I really enjoyed the first one a lot and was pretty excited to read the rest. As with the other two I was delighted by the authors involved and the quality of these stories.
The three books are not related to each other (aside from thematic) so it doesn’t matter what order you read them in.
This book revolves around the theme of “hidden doors.” I like the way each author takes a concept that seems like it would be pretty standard and turns their stories into things that are very different indeed.
KAZU KIBUISHI-Asteria Crane
It was interesting to me to see that in Books 1 and 2, Kibuishi’s story was last, but in this one it is first. I felt like his story added gravitas to the collection by being last. But perhaps coming first it sets the tone for the book. I also had to wonder if this character appeared elsewhere. The story felt like it was a continuation of something else, although I believe it was simply written to have the action start right in the middle.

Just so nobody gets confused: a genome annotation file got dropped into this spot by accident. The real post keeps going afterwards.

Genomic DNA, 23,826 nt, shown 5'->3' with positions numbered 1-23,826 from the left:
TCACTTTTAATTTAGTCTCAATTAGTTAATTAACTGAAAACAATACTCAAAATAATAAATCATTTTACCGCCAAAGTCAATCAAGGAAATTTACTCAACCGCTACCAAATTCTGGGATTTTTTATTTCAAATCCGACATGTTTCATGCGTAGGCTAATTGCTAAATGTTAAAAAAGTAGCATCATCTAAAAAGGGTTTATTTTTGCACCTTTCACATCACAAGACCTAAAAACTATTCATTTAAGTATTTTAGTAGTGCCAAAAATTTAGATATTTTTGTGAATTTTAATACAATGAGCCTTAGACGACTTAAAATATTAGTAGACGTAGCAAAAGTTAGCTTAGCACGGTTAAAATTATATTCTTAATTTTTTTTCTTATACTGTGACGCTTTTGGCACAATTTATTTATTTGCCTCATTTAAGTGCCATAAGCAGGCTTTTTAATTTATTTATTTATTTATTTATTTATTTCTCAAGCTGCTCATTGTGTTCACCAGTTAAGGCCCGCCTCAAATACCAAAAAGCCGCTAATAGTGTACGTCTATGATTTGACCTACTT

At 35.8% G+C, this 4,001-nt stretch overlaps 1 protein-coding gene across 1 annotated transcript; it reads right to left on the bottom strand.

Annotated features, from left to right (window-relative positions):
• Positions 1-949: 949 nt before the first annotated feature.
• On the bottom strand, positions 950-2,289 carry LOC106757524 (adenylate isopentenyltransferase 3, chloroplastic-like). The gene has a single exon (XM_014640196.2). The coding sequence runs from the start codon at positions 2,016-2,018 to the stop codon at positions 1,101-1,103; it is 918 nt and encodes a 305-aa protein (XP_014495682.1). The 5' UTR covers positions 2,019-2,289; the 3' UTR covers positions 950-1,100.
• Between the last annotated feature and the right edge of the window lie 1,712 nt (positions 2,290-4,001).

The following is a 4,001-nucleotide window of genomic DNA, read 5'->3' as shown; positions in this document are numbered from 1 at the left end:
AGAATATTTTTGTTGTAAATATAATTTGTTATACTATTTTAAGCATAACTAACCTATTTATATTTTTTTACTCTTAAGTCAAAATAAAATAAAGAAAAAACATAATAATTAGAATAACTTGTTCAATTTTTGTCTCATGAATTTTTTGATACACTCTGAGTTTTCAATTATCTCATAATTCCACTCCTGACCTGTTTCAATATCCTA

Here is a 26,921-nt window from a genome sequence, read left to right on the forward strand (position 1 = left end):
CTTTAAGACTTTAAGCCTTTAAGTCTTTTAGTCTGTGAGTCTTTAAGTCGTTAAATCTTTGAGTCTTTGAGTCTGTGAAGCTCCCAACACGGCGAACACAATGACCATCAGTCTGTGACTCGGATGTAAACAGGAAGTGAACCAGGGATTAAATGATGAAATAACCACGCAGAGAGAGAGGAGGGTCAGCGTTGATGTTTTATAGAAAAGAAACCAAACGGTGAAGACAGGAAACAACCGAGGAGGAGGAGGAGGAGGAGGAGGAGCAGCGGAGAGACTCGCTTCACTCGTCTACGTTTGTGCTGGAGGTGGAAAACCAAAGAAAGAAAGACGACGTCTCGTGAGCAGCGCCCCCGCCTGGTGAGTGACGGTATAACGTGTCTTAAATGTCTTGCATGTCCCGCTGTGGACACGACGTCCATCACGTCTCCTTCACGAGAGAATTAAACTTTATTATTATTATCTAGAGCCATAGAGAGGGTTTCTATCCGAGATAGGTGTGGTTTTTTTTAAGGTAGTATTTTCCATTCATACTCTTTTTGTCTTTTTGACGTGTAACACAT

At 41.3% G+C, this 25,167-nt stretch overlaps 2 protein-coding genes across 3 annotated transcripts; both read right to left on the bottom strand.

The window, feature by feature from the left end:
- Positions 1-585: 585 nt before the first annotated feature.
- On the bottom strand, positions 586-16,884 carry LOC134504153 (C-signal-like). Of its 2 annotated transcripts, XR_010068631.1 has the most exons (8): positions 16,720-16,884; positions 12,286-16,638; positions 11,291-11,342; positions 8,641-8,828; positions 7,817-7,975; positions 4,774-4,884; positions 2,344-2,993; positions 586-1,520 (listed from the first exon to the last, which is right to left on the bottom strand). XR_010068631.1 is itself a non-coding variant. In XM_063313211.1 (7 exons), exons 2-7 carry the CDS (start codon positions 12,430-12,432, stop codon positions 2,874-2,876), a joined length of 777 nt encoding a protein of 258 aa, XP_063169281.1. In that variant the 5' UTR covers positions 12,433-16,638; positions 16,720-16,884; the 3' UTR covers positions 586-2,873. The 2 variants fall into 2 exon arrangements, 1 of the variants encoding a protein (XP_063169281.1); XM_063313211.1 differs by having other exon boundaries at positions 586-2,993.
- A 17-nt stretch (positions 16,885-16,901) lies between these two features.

In this story, Asteria Crane is chasing after someone, a boy, and she (although we don’t know she is a she at the beginning) is trying to comfort him–to prevent him from harming himself. They are in a frozen wasteland and the boy is very afraid. Finally he runs through a door. Asteria pauses–she hears a voice in her head telling her not to go through. But she does. She must. And that’s when she enters an even deeper dream world. The end of the story reveals the “reality” and it’s just as exciting as the fantasy.
JASON CAFFOE-The Giant’s Kitchen